The War on Waste Meet the busi­nesses find­ing cre­ative ways to up­cy­cle plas­tic.

Virgin Australia Voyeur - - NOVEMBER -

Scary sta­tis­tics, guilt­driven pro­pa­ganda, harsh penal­ties and a planned na­tion­wide sup­ply short­age: no, we’re not talk­ing about an oil cri­sis, out­break of crime or a vi­ral plague, we’re talk­ing about the hum­ble drink­ing straw. The tubu­lar piece of light plas­tic might make an icy drink more plea­sur­able to con­sume, but it has also in re­cent times be­come a sym­bol for the war on waste, tar­get­ing bars and bar­tenders, con­sumers and super­mar­kets.

The straw is just one of the so-called big four of plas­tic pol­lu­tants, to­gether with the shop­ping bag, dis­pos­able cof­fee cup and wa­ter bot­tle. In Aus­tralia, Coles and Wool­worths have an­nounced plans to stop sell­ing plas­tic straws by the end of 2018. But is the war on waste a doomed one? A fu­tile bat­tle where scare tac­tics won’t cre­ate pos­i­tive buy­ing pat­terns? Ac­cord­ing to some Aus­tralian en­trepreneurs, it might be time for a mind­set change, where re­cy­cled plas­tic is viewed as the new power ma­te­rial.

Eva McKin­ley, founder of The Last Straw, a cam­paign aim­ing to re­duce the use of plas­tic straws in Aus­tralia, says, “It’s al­ways bet­ter to change peo­ple’s be­hav­iour of their own vo­li­tion than by force. If only peo­ple who re­ally needed to use the straws would use them, such as the dis­abled com­mu­nity, then we wouldn’t have this prob­lem.”

In the USA alone, 500 mil­lion straws are used ev­ery day. McKin­ley says the daily fig­ure be­ing used in Aus­tralia is 10 mil­lion. Many of those straws end up in the ocean, harm­ing ma­rine life.

McKin­ley be­lieves no al­ter­na­tive to straws is the best al­ter­na­tive. “We need to ad­dress con­sump­tion as a whole. That piece of dis­pos­able plas­tic with a life span of 20 min­utes, do we re­ally need to use it?” she says. “When you go into a restau­rant you don’t eat with plas­tic cut­lery, you use metal, so the same should go for any other food uten­sil.”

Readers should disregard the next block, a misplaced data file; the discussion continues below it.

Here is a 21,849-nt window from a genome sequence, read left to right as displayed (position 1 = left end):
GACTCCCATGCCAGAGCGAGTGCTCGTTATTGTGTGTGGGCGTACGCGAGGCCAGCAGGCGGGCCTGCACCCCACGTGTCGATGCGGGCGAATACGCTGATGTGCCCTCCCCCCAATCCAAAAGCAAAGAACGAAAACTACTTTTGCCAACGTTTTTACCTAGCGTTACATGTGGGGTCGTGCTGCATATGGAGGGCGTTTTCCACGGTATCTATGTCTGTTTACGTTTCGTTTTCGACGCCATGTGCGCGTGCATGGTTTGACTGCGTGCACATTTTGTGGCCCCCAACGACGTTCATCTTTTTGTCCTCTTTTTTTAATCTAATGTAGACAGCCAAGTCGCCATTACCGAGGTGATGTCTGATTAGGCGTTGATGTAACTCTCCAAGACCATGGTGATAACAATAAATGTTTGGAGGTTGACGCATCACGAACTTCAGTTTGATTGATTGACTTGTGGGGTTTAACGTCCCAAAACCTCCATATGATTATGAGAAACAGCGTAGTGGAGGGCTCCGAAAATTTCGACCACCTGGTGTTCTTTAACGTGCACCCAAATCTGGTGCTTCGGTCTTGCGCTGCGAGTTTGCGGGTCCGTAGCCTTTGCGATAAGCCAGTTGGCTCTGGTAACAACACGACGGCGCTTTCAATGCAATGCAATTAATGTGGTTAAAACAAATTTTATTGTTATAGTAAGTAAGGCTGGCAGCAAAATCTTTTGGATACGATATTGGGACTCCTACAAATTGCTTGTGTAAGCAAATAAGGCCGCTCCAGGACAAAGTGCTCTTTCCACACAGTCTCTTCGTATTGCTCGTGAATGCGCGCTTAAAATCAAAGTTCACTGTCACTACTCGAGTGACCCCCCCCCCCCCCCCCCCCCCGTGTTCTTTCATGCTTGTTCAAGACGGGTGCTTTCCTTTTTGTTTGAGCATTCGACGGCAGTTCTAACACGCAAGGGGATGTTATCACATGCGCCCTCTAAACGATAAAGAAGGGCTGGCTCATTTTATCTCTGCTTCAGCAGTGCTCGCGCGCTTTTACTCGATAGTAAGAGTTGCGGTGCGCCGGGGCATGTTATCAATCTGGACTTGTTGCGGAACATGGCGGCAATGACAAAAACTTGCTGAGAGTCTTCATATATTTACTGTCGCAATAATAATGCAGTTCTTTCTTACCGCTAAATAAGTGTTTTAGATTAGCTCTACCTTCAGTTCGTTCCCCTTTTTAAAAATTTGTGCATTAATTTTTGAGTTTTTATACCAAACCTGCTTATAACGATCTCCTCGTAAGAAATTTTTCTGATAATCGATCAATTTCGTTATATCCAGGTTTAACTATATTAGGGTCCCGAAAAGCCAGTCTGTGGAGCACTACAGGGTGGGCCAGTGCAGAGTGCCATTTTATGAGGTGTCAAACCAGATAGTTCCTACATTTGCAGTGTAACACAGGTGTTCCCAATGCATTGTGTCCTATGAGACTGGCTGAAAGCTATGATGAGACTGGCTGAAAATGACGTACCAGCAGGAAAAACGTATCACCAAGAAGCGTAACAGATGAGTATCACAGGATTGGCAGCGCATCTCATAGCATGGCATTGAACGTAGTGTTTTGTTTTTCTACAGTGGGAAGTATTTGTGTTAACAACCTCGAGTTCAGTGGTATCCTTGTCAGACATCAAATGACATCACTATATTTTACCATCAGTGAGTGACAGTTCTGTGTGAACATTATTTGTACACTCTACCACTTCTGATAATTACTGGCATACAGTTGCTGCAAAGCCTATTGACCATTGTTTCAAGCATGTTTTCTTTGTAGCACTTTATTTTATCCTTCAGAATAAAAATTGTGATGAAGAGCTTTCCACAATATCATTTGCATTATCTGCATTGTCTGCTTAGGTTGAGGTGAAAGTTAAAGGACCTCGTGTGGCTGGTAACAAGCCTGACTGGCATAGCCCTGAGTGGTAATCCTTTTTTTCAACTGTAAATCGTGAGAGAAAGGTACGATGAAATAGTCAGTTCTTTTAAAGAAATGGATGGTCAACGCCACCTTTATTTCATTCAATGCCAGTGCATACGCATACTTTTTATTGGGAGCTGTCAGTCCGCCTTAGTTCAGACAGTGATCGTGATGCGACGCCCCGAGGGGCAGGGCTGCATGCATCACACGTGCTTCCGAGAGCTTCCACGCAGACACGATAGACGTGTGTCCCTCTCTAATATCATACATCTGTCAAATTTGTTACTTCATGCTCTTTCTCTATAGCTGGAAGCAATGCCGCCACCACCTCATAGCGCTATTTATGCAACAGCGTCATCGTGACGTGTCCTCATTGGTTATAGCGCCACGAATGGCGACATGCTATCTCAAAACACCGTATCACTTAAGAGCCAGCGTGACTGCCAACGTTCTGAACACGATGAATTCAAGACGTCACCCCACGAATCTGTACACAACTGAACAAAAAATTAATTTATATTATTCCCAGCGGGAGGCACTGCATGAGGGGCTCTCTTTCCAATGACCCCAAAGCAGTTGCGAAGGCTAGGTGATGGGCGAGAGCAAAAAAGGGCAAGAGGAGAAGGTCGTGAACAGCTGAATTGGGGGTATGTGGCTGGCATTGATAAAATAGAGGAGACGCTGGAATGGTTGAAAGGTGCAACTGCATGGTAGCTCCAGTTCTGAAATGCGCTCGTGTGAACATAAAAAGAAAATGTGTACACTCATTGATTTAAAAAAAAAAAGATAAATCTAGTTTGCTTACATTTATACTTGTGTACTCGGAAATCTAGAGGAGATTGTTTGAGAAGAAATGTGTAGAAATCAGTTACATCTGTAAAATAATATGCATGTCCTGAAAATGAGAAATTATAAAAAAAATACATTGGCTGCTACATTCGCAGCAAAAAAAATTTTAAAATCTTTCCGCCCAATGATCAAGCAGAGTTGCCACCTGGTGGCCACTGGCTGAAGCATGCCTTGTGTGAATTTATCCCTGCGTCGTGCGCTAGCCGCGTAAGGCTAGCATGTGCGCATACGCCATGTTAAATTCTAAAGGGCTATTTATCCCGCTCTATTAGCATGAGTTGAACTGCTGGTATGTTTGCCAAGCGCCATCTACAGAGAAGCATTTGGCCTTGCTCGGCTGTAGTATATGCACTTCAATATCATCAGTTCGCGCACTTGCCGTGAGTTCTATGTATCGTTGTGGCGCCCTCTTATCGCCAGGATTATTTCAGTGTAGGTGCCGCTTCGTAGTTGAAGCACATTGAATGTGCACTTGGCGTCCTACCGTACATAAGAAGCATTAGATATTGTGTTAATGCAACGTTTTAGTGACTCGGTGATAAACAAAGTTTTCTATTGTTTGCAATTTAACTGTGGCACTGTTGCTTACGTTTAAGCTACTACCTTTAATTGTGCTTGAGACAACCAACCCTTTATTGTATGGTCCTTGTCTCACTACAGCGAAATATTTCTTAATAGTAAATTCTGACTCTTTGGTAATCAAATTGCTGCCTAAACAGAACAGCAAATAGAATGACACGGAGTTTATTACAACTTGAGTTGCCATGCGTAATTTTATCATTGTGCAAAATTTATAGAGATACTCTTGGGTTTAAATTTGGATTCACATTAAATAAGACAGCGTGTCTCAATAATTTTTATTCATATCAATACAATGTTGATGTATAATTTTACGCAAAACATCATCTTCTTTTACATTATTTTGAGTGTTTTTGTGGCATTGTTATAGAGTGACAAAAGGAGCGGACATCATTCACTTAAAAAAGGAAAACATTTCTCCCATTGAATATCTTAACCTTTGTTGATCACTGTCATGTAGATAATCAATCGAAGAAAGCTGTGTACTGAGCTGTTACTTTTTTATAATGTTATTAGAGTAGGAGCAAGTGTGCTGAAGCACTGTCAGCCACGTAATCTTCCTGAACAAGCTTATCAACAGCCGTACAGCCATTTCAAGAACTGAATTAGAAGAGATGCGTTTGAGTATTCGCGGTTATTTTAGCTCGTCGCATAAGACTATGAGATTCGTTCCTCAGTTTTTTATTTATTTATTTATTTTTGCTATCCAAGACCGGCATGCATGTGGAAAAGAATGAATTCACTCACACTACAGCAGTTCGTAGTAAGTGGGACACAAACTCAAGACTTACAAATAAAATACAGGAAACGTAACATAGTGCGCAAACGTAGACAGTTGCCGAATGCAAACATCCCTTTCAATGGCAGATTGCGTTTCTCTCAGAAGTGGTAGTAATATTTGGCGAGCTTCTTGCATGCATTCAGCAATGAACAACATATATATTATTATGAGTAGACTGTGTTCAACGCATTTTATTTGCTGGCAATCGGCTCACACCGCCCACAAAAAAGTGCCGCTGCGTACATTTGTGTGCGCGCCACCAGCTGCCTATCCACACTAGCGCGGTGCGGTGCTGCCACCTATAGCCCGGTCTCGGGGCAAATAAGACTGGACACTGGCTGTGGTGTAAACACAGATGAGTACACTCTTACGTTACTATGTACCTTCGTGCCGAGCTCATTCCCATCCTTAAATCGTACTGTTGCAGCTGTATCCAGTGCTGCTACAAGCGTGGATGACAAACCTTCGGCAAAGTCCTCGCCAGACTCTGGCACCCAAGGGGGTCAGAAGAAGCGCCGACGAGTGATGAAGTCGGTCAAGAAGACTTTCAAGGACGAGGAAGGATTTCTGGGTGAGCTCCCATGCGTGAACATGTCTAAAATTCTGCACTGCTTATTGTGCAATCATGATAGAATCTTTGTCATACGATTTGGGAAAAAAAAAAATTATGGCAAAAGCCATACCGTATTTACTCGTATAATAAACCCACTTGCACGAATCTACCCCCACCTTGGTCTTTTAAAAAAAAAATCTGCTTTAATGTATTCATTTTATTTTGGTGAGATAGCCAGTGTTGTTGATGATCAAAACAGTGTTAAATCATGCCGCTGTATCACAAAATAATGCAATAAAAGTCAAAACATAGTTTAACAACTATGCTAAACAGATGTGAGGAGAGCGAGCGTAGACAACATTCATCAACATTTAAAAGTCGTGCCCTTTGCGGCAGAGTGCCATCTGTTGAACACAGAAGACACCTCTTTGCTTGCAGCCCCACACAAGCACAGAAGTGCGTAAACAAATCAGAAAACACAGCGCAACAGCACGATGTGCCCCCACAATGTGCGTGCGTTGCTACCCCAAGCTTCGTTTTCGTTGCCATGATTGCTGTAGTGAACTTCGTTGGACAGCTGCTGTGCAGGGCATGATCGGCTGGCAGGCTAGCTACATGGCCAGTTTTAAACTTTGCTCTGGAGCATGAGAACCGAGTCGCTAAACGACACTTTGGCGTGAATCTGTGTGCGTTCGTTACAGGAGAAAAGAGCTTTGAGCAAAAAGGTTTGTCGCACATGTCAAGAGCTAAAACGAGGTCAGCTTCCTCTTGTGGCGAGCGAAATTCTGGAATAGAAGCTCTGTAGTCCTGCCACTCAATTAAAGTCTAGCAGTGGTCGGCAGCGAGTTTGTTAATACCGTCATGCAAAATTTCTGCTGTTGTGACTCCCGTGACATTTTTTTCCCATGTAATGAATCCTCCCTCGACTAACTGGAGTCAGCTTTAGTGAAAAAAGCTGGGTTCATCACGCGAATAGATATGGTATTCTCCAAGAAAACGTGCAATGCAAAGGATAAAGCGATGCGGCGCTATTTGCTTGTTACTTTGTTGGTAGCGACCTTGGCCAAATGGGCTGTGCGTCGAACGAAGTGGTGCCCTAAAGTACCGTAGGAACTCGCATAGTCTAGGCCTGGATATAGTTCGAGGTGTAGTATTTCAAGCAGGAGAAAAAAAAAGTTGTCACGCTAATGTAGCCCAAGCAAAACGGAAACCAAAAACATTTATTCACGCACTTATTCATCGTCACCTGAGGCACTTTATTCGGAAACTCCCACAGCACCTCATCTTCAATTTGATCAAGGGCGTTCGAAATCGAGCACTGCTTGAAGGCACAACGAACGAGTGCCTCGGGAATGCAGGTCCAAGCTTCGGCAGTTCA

This year, McKin­ley has suc­cess­fully cam­paigned for the Solo­tel hos­pi­tal­ity group to stop us­ing one mil­lion straws each year at the Syd­ney Opera House, and then in Septem­ber Vir­gin Aus­tralia an­nounced the re­moval of plas­tic straws and stir­rers from their flights. “By the time you add Grill’d, McDon­ald’s, your lo­cal RSL, it all adds up.”

How­ever, Perth en­gi­neer and en­tre­pre­neur Dar­ren Lom­man says plas­tic straws and sin­gle-use plas­tic bags from super­mar­kets are not the prob­lem, or the so­lu­tion — the big­ger re­cy­cling pic­ture is what’s wor­ry­ing him.

The for­mer West Aus­tralian Young Aus­tralian of the Year has spent re­cent years trac­ing what hap­pens to our care­fully sorted re­cy­cling once it leaves our kerb­side yel­low-lid bins, and it’s not good news. “Here in Western Aus­tralia, we have zero plas­tic re­cy­cling. None of the plas­tic we put in those bins gets re­pro­cessed,” he says. “Our only op­tion is to ship it by the tonne.”

We need to ad­dress con­sump­tion. That piece of dis­pos­able plas­tic, do we re­ally need it?